For a country that is not particularly big in terms of landmass, Italy has an incredibly rich collection of customs and traditions which greatly vary between the twenty Italian regions.
From the north to the south of this long, boot-shaped country, you are bound to come across a myriad of unique practices and rites. Plus, the same occasion often is observed in many different ways from the Veneto to Sicily.
Take Christmas gift-giving, for example!
You would assume that come Christmas Day, the well-behaved Italian children would be getting a little something from a good old man with a long white beard. And that would be it!
Instead, Italy has not one, not two, not even three… but five characters that bear gifts during the Christmas period! Of course, Father Christmas is one of them. However, he is, actually, the newest addition to the team.
So, for your curiosity and information, here is a nice and tidy list outlining each of the five Italian Christmas gift bearers and the Italians regions which each of them actually visits. (Yes, not all of them visit all of Italy. Bringing Christmas gifts to the good Italian children is a shared teamwork among the five!)
I have organised them in chronological order based on the day on which they make an appearance laden with gifts.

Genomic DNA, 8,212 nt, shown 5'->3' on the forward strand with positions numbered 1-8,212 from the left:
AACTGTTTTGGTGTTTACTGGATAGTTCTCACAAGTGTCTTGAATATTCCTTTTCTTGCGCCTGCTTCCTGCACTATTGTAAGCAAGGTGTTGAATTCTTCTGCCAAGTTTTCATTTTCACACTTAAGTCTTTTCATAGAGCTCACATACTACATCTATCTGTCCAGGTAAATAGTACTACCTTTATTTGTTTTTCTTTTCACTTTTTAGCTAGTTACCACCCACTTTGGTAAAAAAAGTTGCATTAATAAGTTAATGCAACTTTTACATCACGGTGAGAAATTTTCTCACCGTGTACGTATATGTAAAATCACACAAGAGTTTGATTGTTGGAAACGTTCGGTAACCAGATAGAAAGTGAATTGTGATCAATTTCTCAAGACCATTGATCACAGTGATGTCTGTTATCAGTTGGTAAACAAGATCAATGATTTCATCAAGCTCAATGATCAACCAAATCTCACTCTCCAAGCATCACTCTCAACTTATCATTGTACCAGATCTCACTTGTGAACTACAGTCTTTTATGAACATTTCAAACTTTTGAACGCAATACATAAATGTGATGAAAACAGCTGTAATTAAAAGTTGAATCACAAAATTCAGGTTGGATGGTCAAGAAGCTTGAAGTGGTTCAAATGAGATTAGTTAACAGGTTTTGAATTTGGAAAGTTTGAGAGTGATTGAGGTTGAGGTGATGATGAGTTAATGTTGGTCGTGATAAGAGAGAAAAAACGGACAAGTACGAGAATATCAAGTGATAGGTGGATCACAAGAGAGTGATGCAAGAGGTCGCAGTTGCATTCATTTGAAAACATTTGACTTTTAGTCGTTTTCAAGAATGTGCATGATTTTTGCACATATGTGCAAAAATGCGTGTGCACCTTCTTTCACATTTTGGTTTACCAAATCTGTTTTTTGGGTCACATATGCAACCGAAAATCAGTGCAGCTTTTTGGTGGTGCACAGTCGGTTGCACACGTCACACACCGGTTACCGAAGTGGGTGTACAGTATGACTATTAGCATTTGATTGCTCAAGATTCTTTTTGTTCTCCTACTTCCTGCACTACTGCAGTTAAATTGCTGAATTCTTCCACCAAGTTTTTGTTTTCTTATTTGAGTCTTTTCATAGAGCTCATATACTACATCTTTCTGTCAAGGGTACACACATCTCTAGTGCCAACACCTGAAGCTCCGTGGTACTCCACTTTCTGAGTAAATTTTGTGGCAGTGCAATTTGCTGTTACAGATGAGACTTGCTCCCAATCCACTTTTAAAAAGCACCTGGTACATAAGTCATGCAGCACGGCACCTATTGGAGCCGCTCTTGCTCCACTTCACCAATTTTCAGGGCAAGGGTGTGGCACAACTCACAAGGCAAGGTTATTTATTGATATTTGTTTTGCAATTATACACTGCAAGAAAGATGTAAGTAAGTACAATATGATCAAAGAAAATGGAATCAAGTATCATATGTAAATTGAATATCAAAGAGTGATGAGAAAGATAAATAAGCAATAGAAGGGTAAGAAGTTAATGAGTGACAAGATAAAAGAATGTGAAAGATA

Read on and let me know which one of the five you would like to bring your dream Christmas gift this year!
Italy’s Five Christmas Gift Bearers
1. San Nicolo’ – 6th December
Traditionally known as the First Father Christmas, St. Nicholas was a 4th-century Christian bishop in the Lycian port of Myra (nowadays Demre in Turkey). It is believed that he died on 6th December and his feast is still celebrated on this day by many Christian denominations.
Most notably, St, Nicholas is the patron saint of children. Plus, the most well-known legend about him establishes him as a gift-giver. This is because the saint gifted anonymously three bags of gold to a father of three daughters. The father was unable to give his daughters a dowry to get them married. So, his only option was to send them off to a brothel. Thankfully, St. Nicholas’ gift saved the three maidens from such a grim fate.
To this day, St. Nicholas visits the good children of several European countries on the night of the 5t to the 6th December. He drops some candy, some presents and a gold coin (often made of chocolate) in a sock or a wooden shoe that the kids have left by the fireplace or the foot of their bed. In case you misbehaved on the regular during the year, all you could hope for is a lump of coal. So, you know, children behave… and all that jazz (or Tiffany for that matter).